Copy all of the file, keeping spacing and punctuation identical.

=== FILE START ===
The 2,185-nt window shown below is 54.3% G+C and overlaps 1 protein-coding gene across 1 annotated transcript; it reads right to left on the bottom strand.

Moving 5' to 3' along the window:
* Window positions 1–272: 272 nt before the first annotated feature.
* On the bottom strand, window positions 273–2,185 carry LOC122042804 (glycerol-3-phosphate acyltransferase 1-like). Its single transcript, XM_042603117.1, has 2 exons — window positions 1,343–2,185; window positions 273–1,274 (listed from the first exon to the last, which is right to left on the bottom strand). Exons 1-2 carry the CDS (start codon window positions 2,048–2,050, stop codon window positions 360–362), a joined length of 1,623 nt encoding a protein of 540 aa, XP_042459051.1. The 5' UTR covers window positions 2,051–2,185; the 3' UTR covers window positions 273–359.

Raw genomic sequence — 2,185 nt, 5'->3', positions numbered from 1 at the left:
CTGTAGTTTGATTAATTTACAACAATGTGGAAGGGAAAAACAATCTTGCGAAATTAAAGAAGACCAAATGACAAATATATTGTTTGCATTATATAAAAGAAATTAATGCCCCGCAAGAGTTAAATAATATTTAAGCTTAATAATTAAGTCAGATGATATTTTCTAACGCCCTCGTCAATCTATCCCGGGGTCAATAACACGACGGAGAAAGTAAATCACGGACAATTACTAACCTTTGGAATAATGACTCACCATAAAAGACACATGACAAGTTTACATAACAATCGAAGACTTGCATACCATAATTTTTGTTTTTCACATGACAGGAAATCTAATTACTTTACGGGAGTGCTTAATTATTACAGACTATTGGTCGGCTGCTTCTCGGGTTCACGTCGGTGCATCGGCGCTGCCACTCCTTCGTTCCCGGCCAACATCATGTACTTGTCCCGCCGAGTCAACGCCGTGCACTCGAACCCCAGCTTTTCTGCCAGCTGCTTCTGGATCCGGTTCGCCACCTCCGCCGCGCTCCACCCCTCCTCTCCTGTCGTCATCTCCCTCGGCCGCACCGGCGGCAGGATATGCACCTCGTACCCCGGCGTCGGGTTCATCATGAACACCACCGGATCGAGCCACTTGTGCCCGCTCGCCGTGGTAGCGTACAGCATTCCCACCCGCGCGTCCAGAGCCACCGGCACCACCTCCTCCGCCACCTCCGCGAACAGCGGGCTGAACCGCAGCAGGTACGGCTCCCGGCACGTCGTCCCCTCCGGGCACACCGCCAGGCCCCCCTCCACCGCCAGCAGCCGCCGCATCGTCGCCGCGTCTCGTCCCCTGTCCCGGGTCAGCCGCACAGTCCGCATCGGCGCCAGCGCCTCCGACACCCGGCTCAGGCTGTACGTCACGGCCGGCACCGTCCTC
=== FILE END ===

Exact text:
The 2,185-nt window shown below is 54.3% G+C and overlaps 1 protein-coding gene across 1 annotated transcript; it reads right to left on the bottom strand.

Moving 5' to 3' along the window:
* Window positions 1–272: 272 nt before the first annotated feature.
* On the bottom strand, window positions 273–2,185 carry LOC122042804 (glycerol-3-phosphate acyltransferase 1-like). Its single transcript, XM_042603117.1, has 2 exons — window positions 1,343–2,185; window positions 273–1,274 (listed from the first exon to the last, which is right to left on the bottom strand). Exons 1-2 carry the CDS (start codon window positions 2,048–2,050, stop codon window positions 360–362), a joined length of 1,623 nt encoding a protein of 540 aa, XP_042459051.1. The 5' UTR covers window positions 2,051–2,185; the 3' UTR covers window positions 273–359.

Raw genomic sequence — 2,185 nt, 5'->3', positions numbered from 1 at the left:
CTGTAGTTTGATTAATTTACAACAATGTGGAAGGGAAAAACAATCTTGCGAAATTAAAGAAGACCAAATGACAAATATATTGTTTGCATTATATAAAAGAAATTAATGCCCCGCAAGAGTTAAATAATATTTAAGCTTAATAATTAAGTCAGATGATATTTTCTAACGCCCTCGTCAATCTATCCCGGGGTCAATAACACGACGGAGAAAGTAAATCACGGACAATTACTAACCTTTGGAATAATGACTCACCATAAAAGACACATGACAAGTTTACATAACAATCGAAGACTTGCATACCATAATTTTTGTTTTTCACATGACAGGAAATCTAATTACTTTACGGGAGTGCTTAATTATTACAGACTATTGGTCGGCTGCTTCTCGGGTTCACGTCGGTGCATCGGCGCTGCCACTCCTTCGTTCCCGGCCAACATCATGTACTTGTCCCGCCGAGTCAACGCCGTGCACTCGAACCCCAGCTTTTCTGCCAGCTGCTTCTGGATCCGGTTCGCCACCTCCGCCGCGCTCCACCCCTCCTCTCCTGTCGTCATCTCCCTCGGCCGCACCGGCGGCAGGATATGCACCTCGTACCCCGGCGTCGGGTTCATCATGAACACCACCGGATCGAGCCACTTGTGCCCGCTCGCCGTGGTAGCGTACAGCATTCCCACCCGCGCGTCCAGAGCCACCGGCACCACCTCCTCCGCCACCTCCGCGAACAGCGGGCTGAACCGCAGCAGGTACGGCTCCCGGCACGTCGTCCCCTCCGGGCACACCGCCAGGCCCCCCTCCACCGCCAGCAGCCGCCGCATCGTCGCCGCGTCTCGTCCCCTGTCCCGGGTCAGCCGCACAGTCCGCATCGGCGCCAGCGCCTCCGACACCCGGCTCAGGCTGTACGTCACGGCCGGCACCGTCCTC